Whitehouse ISD—Mozelle Brown Elementary
Architect: Harris Craig Architects
A new elementary on a new site that centralized the school with the students it serves. Designed with its rural surroundings in mind, it situates off main access roads to provide a park-like setting. The site sculpted the building and is revealed through apertures and raised “nodes” filling spaces with natural light. Relying on direct feedback from teachers and administration, the new school provides a variety of unique educational spaces to allow teachers to reach students in thoughtful ways.
This new Pre-K – 5th Elementary is sited centrally to the community it serves. The design uses natural site topography to form engaging teaching spaces while allowing for expected growth. The central corridor is defined inside and out by a series of light-filled nodes. This corridor contains a variety of flexible teaching spaces with access to intimate outside learning areas and connects to the three main teaching corridors. Centralized community shared spaces allow the school to be multi-use.
In addition to using long-term low maintenance, durable materials, this project leveraged its large site to its advantage, letting the landscape shape the design of the building. A compacted central corridor designed for maximum daylighting while using building forms for shading for reduced solar heat gain in the most used areas. Additionally, the existing school was repurposed into a new administration center to combine the scattered district staff into one space.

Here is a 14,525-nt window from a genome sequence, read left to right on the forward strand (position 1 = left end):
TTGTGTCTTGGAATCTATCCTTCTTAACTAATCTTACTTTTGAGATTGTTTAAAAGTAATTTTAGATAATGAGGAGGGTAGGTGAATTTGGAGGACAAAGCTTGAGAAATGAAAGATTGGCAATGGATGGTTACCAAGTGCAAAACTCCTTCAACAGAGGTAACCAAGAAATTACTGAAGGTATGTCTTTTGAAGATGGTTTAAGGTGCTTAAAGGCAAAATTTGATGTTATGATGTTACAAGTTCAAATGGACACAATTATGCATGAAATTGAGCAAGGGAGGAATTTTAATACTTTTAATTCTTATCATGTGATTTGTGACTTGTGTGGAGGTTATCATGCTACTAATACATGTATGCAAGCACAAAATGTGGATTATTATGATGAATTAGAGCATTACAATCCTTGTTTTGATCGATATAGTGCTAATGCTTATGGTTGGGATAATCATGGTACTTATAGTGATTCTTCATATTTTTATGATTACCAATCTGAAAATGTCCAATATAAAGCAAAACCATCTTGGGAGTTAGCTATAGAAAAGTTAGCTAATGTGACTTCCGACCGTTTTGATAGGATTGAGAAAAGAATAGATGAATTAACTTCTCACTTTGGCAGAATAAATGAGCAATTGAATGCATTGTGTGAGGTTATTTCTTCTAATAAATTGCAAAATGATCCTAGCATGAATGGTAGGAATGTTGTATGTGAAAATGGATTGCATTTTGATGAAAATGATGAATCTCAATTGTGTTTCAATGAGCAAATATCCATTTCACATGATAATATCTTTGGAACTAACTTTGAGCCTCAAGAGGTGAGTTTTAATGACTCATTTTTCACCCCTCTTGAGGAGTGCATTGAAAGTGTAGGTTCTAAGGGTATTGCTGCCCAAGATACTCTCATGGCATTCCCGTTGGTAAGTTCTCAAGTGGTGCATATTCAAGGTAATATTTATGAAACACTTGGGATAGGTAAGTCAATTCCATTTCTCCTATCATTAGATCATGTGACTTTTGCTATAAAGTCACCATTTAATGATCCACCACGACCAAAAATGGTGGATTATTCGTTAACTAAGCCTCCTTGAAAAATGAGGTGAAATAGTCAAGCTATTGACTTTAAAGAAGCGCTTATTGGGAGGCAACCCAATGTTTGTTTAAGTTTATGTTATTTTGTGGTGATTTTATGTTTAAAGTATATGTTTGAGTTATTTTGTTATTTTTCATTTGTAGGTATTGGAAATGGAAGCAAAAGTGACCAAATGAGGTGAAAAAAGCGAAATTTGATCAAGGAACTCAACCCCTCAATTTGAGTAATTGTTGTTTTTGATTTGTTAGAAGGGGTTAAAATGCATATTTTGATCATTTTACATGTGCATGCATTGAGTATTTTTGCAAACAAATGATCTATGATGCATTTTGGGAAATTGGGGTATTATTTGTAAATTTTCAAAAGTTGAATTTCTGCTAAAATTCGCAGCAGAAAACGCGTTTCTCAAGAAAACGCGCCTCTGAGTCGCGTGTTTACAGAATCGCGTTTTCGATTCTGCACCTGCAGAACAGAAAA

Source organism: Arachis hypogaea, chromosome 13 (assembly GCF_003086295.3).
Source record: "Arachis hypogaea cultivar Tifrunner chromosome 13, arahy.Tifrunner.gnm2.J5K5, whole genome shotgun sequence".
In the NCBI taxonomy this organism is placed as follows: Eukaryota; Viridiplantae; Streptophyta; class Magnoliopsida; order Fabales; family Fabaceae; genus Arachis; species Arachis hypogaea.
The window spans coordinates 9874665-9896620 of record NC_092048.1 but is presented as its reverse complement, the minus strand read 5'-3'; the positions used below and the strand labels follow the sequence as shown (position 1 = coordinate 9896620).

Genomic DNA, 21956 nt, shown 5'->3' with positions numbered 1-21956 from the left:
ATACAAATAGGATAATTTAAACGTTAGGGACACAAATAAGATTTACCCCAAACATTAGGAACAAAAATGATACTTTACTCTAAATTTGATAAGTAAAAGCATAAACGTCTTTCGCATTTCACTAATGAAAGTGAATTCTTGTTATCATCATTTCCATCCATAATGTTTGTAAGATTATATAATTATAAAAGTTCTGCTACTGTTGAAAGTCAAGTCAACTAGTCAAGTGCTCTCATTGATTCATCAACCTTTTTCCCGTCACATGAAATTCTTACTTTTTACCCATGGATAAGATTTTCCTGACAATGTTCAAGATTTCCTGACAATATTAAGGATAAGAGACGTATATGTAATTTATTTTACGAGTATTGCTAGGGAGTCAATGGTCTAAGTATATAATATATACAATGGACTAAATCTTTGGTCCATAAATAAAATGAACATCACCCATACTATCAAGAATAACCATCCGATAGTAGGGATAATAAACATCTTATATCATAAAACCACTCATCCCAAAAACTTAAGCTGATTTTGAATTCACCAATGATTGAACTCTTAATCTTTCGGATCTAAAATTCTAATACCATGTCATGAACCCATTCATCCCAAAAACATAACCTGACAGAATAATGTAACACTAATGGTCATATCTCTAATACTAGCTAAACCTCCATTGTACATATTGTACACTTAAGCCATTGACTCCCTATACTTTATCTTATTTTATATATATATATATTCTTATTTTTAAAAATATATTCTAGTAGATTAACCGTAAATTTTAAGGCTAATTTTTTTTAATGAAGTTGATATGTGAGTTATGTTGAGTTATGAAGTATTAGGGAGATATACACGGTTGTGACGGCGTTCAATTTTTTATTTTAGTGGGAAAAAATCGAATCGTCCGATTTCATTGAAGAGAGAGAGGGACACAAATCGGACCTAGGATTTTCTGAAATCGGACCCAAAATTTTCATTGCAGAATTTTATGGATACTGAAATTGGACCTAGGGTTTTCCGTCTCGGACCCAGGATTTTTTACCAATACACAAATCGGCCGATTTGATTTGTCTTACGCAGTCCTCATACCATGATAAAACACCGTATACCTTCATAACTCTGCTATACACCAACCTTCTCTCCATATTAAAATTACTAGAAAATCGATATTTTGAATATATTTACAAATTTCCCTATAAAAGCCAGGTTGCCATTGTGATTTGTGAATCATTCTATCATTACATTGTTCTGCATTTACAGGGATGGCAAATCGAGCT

The need for this new school came from a study of shifting demographics and community growth. The district realized existing attendance zones no longer served satisfactorily and decided to build a school in the neighborhood it served. We analyzed sites and provided guidance through annexation in an adjacent city to ensure the school had police and fire protection. This site is now the center of growth with new development already springing up adjacent to the school property.
The design was iterated with end-user groups, facilitated through questionnaire forms and design charettes. The results showed that the various grades needed slightly different designs to accommodate the different levels of learning occurring in their respective spaces. The three fanned teaching wings attached to a compact central corridor that allows for shorter walk-paths and better teacher observation, and the ability to split the group activities from the learning corridors.
Using feedback from the district, varying shared and flexible classrooms, including the maker’s space, media center, computer lab, and exterior teaching spaces were created and combine to create many options for teaching in unique ways. These spaces are set up to serve students from one-on-one instruction, to small groups, to whole class as necessary and are dispersed throughout the school for flexibility in scheduling and use.
Star of Distinction Category Winner